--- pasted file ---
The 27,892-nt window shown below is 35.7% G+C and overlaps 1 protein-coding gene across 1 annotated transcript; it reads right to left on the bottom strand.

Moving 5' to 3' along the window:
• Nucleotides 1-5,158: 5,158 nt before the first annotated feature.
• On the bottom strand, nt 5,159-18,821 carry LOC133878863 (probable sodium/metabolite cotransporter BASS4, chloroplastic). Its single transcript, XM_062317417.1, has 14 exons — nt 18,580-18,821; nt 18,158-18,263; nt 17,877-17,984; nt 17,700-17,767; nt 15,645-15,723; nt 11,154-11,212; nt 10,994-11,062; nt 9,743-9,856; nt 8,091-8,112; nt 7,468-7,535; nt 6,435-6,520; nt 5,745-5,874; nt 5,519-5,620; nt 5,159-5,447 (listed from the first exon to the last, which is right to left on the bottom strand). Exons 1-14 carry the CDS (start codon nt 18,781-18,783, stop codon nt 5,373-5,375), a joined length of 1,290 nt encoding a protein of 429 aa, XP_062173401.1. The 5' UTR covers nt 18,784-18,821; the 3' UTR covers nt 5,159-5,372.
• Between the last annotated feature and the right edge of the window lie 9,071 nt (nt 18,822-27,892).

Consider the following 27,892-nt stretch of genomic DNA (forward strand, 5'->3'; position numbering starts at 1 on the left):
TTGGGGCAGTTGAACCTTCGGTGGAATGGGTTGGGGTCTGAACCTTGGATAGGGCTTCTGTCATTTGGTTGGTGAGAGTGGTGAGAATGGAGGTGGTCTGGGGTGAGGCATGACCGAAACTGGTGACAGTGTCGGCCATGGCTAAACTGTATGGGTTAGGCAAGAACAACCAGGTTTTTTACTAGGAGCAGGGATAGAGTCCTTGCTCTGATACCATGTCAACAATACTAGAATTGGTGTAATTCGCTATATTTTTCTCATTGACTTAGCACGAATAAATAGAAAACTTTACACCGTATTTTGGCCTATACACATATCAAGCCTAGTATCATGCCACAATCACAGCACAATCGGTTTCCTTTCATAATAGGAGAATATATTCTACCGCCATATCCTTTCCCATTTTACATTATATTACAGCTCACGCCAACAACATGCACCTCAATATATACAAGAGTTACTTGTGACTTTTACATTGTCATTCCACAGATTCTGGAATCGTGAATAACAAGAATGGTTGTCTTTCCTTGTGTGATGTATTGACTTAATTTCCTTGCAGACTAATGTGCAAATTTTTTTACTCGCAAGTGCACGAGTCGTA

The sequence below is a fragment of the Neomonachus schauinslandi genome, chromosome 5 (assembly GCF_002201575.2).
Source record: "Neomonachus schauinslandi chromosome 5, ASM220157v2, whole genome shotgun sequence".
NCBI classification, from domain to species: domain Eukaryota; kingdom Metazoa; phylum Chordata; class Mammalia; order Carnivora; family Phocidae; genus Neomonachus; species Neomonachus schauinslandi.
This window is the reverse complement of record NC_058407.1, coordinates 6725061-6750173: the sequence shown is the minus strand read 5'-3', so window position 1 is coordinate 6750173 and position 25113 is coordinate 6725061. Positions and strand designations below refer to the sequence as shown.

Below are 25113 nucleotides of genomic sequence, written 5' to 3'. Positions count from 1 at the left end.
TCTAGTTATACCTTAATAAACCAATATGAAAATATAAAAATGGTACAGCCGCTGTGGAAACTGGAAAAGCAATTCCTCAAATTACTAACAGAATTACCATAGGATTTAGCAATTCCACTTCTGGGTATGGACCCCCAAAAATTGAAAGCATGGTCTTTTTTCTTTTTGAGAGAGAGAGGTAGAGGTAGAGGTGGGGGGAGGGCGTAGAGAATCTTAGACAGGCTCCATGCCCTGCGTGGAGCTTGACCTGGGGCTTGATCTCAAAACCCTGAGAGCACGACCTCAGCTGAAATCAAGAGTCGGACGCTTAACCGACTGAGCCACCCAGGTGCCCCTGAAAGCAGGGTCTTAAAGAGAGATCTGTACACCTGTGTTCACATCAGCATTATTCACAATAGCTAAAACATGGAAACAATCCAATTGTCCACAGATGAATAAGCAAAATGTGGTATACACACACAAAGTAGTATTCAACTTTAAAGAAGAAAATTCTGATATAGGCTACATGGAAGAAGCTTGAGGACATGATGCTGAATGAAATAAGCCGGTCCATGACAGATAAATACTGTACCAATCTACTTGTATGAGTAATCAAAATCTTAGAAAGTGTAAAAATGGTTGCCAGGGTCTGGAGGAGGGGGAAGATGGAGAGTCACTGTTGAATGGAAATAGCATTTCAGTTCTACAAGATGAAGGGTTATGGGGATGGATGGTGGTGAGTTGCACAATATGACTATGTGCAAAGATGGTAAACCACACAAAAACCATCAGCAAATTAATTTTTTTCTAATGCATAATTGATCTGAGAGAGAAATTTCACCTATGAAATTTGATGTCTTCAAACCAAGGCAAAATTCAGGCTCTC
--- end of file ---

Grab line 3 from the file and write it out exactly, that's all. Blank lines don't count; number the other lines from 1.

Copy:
• Nucleotides 1-5,158: 5,158 nt before the first annotated feature.